Aerial view of National Shipyard No.2, Chepstow. c.1917/1918
Facility Type & Function:
National Shipyard (N.S.) – Merchant ship building yard.
During 1916 German U-boats sank over 300,000 tons of merchant ships in the Atlantic Ocean. The only British counter-measure was limited and largely ineffectual aerial detection of the U-boats by airships. In May 1917, given the huge losses to the nation’s merchant shipping fleet, British Government resolved to rapidly build more cargo ships to help maintain the country’s international supply routes. To supplement the nation’s privately owned shipyards the British Government embarked on a program to build three new National Shipyards. These were to be built at Chepstow, Beachley and Portbury, on the Rivers Wye and Severn. In total the three shipyards comprised 41 slipways. To maximise launch rates at the yards it was intended for them to build partly prefabricated ships of a standard design. Parts of each vessel were to be manufactured in other parts of the country and then moved to the National Shipyards by rail for assembly.
National Shipyard No.1 was developed on an existing yard established in 1916 by the Standard Shipbuilding Company. It was located on the west bank of River Wye, immediately south of the town’s railway bridge. The yard’s aim was to mass-produce ships to a “standard” design. It comprised eight slipways which were each capable of building ships of up to 600 feet in length and of up to 300 tons in mass.
As part of the shipyard’s development over 6,000 skilled workers moved to Chepstow from other shipbuilding areas including Tyneside and Clydeside. New housing was built to accommodate the workers in three new “garden suburbs” (i.e. Hardwick, Garden City and Bulwark) which were added to the town. The construction of the shipyards, and the manufacture of the concrete blocks used to build the workers’ homes, was undertaken in part by prisoners of war, and in part by the Royal Engineers. Additional temporary housing was provided in the form of huts as well as a new hospital and power station at Chepstow.
In August 1917, the British Government took over the Standard Shipbuilding Company as they were frustrated in the lack of progress to increase the yard’s ship building capacity. They appointed their own managers to carry on the development work. However, the effect of this was to slow progress down further.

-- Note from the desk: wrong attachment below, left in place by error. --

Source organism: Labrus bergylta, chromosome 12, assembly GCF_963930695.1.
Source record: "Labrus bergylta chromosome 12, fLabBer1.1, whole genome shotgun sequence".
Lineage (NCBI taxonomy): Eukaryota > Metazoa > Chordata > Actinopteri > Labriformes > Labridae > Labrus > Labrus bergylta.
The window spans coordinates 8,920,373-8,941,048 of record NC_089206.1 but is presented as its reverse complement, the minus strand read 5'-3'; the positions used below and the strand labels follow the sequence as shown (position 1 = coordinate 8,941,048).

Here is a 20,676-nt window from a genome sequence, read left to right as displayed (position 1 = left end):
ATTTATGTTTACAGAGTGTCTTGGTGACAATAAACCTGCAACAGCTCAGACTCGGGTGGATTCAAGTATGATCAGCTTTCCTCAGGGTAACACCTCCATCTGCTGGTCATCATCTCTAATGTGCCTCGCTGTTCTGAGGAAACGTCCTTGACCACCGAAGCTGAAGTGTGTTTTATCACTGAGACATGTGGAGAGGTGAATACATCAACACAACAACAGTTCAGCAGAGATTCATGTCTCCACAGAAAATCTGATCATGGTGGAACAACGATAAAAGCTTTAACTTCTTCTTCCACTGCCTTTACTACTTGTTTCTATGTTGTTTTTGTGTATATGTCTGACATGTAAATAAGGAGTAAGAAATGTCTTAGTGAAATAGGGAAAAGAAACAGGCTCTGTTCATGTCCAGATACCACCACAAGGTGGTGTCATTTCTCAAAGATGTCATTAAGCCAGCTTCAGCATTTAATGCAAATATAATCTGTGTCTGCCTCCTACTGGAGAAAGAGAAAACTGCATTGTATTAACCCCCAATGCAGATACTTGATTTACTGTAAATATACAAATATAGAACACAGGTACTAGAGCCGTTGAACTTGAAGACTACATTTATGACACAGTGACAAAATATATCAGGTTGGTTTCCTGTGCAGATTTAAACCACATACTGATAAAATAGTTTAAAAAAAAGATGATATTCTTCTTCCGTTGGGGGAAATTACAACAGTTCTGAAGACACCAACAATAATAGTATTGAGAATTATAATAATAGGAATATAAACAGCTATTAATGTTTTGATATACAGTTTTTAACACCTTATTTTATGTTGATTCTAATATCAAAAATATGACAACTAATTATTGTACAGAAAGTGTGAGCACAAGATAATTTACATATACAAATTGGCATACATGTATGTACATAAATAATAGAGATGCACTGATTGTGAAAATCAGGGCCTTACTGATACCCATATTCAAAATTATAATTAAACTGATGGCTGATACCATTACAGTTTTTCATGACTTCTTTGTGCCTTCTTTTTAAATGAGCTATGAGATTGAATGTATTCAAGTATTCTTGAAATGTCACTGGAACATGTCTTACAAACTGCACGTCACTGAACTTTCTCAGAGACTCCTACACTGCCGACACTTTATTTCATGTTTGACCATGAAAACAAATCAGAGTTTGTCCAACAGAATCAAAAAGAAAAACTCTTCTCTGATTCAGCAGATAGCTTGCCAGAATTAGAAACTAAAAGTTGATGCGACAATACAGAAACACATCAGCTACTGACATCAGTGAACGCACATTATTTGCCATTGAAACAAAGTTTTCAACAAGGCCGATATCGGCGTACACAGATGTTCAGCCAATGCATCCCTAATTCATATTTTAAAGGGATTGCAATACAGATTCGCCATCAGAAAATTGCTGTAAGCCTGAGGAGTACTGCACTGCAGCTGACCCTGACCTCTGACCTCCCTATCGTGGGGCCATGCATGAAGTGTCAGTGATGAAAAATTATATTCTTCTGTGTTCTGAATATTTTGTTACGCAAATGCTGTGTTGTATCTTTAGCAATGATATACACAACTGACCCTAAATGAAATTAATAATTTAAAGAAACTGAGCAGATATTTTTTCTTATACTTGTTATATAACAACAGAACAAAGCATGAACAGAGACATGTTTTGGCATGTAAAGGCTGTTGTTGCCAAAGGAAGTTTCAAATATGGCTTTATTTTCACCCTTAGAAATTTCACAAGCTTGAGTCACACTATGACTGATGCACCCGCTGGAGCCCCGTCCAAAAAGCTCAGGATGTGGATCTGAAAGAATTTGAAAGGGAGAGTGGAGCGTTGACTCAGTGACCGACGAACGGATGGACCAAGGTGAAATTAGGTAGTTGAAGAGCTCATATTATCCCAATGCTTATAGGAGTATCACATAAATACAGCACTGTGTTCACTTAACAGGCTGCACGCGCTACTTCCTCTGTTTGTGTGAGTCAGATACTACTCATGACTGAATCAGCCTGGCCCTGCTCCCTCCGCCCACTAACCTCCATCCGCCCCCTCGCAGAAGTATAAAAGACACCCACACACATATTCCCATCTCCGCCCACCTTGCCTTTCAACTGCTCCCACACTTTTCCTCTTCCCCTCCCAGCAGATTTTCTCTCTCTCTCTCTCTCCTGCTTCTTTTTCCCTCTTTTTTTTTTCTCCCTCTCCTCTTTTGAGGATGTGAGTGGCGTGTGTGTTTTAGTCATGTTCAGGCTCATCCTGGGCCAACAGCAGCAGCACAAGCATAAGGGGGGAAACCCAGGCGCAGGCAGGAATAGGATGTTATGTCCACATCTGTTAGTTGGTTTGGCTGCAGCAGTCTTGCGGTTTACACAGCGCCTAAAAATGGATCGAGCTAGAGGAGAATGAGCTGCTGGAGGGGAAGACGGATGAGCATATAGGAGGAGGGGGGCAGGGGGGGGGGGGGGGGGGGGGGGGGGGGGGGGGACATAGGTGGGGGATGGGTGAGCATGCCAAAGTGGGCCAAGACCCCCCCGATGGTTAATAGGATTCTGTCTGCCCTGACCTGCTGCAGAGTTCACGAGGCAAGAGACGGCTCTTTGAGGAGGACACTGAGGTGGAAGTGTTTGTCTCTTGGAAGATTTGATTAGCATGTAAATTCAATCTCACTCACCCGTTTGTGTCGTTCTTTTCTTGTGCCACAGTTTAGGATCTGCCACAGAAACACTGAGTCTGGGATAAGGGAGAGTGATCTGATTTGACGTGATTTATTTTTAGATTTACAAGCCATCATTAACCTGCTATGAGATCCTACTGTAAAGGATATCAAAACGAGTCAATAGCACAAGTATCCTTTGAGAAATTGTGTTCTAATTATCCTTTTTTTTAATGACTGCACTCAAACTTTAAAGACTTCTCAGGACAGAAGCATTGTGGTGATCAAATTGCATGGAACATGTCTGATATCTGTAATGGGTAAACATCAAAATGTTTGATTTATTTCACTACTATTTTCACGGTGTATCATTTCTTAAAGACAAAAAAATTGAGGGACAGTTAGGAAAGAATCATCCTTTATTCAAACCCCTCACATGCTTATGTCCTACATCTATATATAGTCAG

Sections of the first ship arrived at Chepstow in April 1918, but progress was slow and the organisation of the project was criticised, both by existing shipyards and by trade unions who were excluded from the initiative and objected to the use of military labour. In August 1918, the Chepstow shipyard took over the adjoining Finch’s Works immediately to the north of the site, and the following month the War Forest (a C-Class Standard Ship, which remained in commission until being torpedoed and sunk in 1943) was launched from the Finch’s site. This was the first standard ship to be launched from any of the National Shipyards. However, by the end of the war in November 1918, no prefabricated ships had been completed.
The National Shipyard scheme came under server criticism after the Great War for its lack of launch rates during hostilities and its excessive costs.
After the Great War the government sold National Shipyard No.1 to the Monmouth Shipbuilding Company. In 1925 it was acquired by the Fairfield Shipbuilding and Engineering Limited bought and later dismantled the shipyard. In due course the company became Fairfield-Mabey Limited who now specialise in steelwork for bridges and other structures.
For more on the history of National Shipyard No.1 click on the “Gramophone” image below where a web link will take the reader to an oral history recording about the site which is part of the BBC Radio’s “World War I at Home” Series.
Chepstow, Monmouthshire – On west bank of the River Wye as it discharges into the Bristol Channel.
Associated Token, Check & Pass Issues:
Function: Unknown (Note 1)
Design: Uniface with milled edge
Shape & Size: Circular, 31.9 mm
Obverse: Raised legend around upper edge within raised and beaded borders reads .NATIONAL SHIPYARD. and below No.1 plus around bottom, CHEPSTOW . The absence of a stamped identification number in the check’s centre field indicates that it is an unissued example.
Date: 1917 to 1918
Maker: Unknown (Note 2)
Published References: Cox N. & A. – The Tokens, Checks, Metallic Tickets, Passes and Tallies of Wales 1800-1993. 1994. Token reference number 390.
- Probably used as a works pass and/or a time check by a civilian shipyard worker.
- Checks based on the same design were also used at the National Shipyard No.2 located at Beachley. It is assumed that these were produced by the same maker who made the above checks for Chepstow.